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To me it does not make any sense to trust investment banks' (e.g. Goldman Sachs) so-called "price targets", I don't see how they would profit from actually helping retail investors.

But it is trivial how they could profit at the expense of the poor and gullible retail investors, by manipulating them

Why would they help investors when it is against their interest?

see:

A note from Goldman Sachs auto industry analyst Patrick Archambault Tuesday put a price on Tesla stock of $120 in a best case scenario. In the worst case, Archambault put a value of less than half that on the stock, at $58. Goldman Sachs has a price target of $84 and a neutral rating on Tesla.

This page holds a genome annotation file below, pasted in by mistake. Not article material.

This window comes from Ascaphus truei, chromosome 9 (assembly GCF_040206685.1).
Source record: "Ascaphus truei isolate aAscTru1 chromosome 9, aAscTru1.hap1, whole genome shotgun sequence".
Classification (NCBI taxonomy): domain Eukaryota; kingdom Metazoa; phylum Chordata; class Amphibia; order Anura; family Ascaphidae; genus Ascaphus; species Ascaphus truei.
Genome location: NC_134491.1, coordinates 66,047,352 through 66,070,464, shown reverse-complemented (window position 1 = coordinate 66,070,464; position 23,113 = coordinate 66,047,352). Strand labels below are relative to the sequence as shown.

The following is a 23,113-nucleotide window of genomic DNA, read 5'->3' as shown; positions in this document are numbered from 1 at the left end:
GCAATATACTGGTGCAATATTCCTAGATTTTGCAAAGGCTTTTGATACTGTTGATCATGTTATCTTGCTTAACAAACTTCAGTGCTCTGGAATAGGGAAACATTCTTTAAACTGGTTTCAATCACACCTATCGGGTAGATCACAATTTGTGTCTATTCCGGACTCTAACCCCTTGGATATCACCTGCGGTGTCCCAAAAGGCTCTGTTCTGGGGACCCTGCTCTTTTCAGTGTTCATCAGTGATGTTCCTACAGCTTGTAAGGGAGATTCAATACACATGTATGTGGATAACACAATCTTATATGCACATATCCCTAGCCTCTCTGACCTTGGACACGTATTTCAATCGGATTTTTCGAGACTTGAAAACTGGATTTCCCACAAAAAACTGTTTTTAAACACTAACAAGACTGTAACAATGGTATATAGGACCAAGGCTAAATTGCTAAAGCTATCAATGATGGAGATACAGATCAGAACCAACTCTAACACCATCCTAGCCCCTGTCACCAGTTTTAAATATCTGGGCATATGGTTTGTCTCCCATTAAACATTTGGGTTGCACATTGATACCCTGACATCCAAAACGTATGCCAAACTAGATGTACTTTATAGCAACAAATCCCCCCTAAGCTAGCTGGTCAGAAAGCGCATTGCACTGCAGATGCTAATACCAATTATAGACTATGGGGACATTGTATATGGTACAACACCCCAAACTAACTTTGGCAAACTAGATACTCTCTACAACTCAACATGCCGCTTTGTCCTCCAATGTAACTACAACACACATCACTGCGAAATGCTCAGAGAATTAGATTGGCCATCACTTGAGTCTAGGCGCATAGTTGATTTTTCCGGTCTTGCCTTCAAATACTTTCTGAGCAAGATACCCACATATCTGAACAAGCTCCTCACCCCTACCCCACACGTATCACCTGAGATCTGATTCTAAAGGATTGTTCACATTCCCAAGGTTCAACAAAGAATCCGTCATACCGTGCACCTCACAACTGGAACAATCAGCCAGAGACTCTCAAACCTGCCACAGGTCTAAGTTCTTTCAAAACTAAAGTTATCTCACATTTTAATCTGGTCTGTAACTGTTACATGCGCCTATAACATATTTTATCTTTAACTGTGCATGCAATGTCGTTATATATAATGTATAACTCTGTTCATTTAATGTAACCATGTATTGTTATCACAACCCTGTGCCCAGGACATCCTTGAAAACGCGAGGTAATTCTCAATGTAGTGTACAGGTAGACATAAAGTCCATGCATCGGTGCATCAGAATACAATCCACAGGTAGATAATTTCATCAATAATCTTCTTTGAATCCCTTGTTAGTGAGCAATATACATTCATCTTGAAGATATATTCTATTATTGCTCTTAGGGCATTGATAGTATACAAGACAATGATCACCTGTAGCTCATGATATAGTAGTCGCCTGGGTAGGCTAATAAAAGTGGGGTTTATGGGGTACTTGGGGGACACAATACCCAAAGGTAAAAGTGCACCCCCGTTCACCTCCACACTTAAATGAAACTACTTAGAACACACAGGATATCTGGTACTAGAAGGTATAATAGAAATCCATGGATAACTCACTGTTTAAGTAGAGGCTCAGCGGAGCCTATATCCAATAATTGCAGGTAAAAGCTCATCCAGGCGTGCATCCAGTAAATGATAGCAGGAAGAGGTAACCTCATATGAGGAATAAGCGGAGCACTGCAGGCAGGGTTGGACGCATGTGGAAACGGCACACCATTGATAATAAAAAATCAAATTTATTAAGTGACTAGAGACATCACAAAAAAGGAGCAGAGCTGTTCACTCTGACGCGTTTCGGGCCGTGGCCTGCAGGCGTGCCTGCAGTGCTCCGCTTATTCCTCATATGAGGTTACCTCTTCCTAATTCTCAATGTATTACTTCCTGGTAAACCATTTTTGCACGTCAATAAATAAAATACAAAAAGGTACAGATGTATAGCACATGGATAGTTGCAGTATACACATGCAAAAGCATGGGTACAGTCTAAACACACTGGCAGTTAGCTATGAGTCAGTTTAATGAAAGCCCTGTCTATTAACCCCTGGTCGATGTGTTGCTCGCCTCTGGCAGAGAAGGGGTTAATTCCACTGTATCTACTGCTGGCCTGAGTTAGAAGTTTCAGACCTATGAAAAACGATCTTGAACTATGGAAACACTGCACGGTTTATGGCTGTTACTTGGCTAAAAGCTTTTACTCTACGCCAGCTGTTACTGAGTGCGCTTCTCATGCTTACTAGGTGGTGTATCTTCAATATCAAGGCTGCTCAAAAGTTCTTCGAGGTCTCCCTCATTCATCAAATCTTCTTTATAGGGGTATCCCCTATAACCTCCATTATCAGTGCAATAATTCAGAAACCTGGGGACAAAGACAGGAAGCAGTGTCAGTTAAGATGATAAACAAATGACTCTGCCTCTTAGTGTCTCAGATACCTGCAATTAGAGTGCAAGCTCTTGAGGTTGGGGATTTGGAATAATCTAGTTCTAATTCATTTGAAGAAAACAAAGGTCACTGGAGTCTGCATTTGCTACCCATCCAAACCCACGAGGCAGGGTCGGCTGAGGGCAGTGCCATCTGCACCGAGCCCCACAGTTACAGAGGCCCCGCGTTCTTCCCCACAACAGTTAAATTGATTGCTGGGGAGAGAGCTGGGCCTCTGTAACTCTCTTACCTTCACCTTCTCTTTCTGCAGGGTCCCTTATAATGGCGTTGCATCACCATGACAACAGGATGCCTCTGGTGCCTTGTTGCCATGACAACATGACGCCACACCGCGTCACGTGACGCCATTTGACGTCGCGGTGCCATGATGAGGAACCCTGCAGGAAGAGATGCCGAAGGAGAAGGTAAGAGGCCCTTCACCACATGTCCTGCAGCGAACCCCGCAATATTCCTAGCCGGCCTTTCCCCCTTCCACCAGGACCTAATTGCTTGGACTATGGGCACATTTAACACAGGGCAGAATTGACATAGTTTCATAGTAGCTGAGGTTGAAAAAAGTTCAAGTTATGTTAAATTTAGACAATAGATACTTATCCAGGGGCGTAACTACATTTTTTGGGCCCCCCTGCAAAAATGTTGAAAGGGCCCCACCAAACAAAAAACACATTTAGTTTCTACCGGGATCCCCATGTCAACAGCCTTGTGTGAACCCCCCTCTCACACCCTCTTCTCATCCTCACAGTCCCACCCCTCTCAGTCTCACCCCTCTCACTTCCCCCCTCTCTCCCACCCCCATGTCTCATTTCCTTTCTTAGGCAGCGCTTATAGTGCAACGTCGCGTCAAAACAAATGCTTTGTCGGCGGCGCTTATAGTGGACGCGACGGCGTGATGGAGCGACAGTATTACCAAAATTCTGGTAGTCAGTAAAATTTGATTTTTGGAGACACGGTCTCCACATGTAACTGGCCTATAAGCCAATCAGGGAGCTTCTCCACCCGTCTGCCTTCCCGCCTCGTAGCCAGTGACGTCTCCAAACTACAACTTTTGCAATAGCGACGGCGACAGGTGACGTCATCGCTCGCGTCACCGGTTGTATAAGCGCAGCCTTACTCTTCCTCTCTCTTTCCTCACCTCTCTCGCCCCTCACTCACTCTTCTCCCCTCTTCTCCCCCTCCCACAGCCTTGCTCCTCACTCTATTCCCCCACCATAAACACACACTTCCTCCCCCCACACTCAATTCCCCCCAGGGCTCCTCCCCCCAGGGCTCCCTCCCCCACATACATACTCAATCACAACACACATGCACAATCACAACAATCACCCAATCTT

Read more: http://blogs.marketwatch.com/thetell/2013/07/16/tesla-shares-hit-on-goldman-note/?mod=MW_story_latest_news

I'm currently long on tesla so todays events hurt me badly so far(down 15%), but I still don't trust GS's price target of $85. I tend to believe those guys just want themselves a cheap buy price a few days before Q2 earnings release (22-jul-2013)

If there's indeed no reason to trust GS, i.e. those are just guides then the question is:

Why do investors seem to care? hence today down 15%

Again it makes no sense to me to publicly speculate earnings less then 7 days before the actual earnings release. Not to mention that the price target is quite vague $58-$120